The All-Star festivities are over and the league is settled into a lovely break until July 14th, but there is no rest for fans, media, and team decision-makers. This week you will see plenty of think pieces on what “Team X” or “Team Y” needs to do in the second half to find themselves playing October baseball. While many are looking ahead to the end of the month and the ever-interesting trade deadline, here we will look at what the next two weeks or so have in store.
The Nationals come out of the break with a relatively easy schedule on paper, but far from a cakewalk in practice. They will be on the road until July 25th, beginning a nine-game road trip with four against the Reds and finishing with a trip to Arizona. The Nats have struggled in Cincinnati recently, losing five of their last six, and the Diamondbacks are currently a half game better than Washington. If you were hoping to see the Nats to break out of their recent slide, don’t expect it to come easily. Fortunately, the Braves have what might be the toughest mid-July schedule in the league: three at home and three on the road with Arizona, four against the Dodgers — the league’s best team — and three against the desperate Cubs. To see them even break .500 during that stretch would be a shock, so the threat of Atlanta cutting deeper into the NL East lead is not imminent.
While most fans probably accept some treading water, what with the plethora of injuries over the last month taking a toll, they will not be satisfied just because the large division lead appears safe. The only thing that Nationals fans really want to see in July is a rebuilt bullpen. Keep in mind that while GM Mike Rizzo has been known to make smaller deals at any time, he has waited until late in the game to make the “big move.” Jonathan Papelbon was acquired on July 28th two years ago and Mark Melancon was picked up on July 30th. What should you look for in the meantime, then? Well, the minor leagues are currently overrun with both young and old arms that could find their way into meaningful roles. We have written extensively about guys like Erick Fedde, Trevor Gott, and Austin Adams here at The Nats Blog, but there are a couple guys who are in the system solely to be options this season.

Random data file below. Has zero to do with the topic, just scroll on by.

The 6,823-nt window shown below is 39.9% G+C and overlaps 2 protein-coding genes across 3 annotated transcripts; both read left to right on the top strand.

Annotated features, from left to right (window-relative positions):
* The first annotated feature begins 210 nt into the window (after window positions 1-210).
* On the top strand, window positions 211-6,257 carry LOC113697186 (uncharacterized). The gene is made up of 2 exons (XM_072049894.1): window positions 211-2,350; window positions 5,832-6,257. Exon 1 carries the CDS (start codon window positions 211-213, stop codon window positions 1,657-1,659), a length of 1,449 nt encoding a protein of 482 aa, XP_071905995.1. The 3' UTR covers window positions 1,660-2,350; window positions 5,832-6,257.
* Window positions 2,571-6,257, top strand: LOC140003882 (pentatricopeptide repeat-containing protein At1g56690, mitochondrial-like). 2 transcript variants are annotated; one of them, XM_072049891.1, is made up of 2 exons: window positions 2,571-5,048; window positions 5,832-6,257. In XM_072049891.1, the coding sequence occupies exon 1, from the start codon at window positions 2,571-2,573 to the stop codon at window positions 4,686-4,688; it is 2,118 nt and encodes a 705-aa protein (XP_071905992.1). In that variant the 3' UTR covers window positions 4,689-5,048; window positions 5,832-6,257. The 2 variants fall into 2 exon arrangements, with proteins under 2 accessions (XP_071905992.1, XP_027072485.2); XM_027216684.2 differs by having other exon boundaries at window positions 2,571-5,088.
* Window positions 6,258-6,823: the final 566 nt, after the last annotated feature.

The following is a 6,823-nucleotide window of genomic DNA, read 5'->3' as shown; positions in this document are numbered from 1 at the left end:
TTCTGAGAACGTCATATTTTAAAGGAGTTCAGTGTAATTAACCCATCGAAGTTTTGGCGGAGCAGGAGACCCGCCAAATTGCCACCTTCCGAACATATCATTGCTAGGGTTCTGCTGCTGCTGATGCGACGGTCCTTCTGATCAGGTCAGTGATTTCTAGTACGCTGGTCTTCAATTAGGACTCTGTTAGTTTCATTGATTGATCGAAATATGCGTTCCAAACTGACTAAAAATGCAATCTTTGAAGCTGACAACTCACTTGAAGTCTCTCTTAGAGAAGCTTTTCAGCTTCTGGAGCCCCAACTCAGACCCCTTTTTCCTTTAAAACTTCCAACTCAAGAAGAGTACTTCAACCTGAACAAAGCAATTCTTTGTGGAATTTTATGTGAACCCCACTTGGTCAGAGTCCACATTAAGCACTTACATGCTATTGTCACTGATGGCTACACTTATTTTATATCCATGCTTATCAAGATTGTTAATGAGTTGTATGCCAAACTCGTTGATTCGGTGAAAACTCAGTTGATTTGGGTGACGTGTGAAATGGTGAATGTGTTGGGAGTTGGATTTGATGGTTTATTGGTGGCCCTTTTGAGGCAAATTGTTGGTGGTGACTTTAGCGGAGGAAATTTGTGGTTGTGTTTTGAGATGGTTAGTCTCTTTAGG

The first is well-known veteran Francisco Rodriguez, who was signed in late July. He was sent to the Hagerstown Suns from the Potomac Nationals (both Single-A) on July 12th, the same day as his contract allows him to opt out. This news is interesting because that out was expected to be utilized by K-Rod if he was not with the big-league club by then. I am not exactly sure what this move means, but this is definitely worth following over the next couple days as I would expect his situation to be resolved soon.
The other veteran getting work in the minors is a familiar face: Edwin Jackson. The former National has yet to allow a run in four starts as a Syracuse Chief (Triple-A), which would open eyes even if in an organization with zero pitching problems. He prevents dual-value: Clearly, he is capable of being a starter and is definitely an option if Joe Ross has to hit the DL after a pitching arm scare just before the break. He could also get called up as a reliever, the role he was in to begin the year before being cut by Baltimore. Either way, Rizzo has to decide before Jackson’s opt-out date: August 1st. I would be surprised if that decision is not made soon because he has been so effective in AAA that giving him a couple starts or a half-dozen relief appearances would allow sufficient time to evaluate whether he can hold down a spot the rest of the year. Rizzo is able to be somewhat more patient with his battalion of younger guys because they have no contractual deadline. Still, I expect Washington to mix in fresh faces to see if they can catch lightning in a bottle and lessen the need to sell a large part of the farm for a pack of outside arms.
Over the next couple weeks, try to enjoy what is likely to be mediocre baseball from a win/loss standpoint and focus on the pre-trade deadline roster moves. The large division lead gives the Nationals serious flexibility in trying to find an acceptable pen situation and getting key players healthy. This team’s success will not be judged on regular season success, and certainly not on mid-July success. The next few weeks will determine the path that they take into the end of the year and into the judgement of fall baseball.Tags: Edwin Jackson, Francisco Rodriguez, Nationals, Nats, Washington Nationals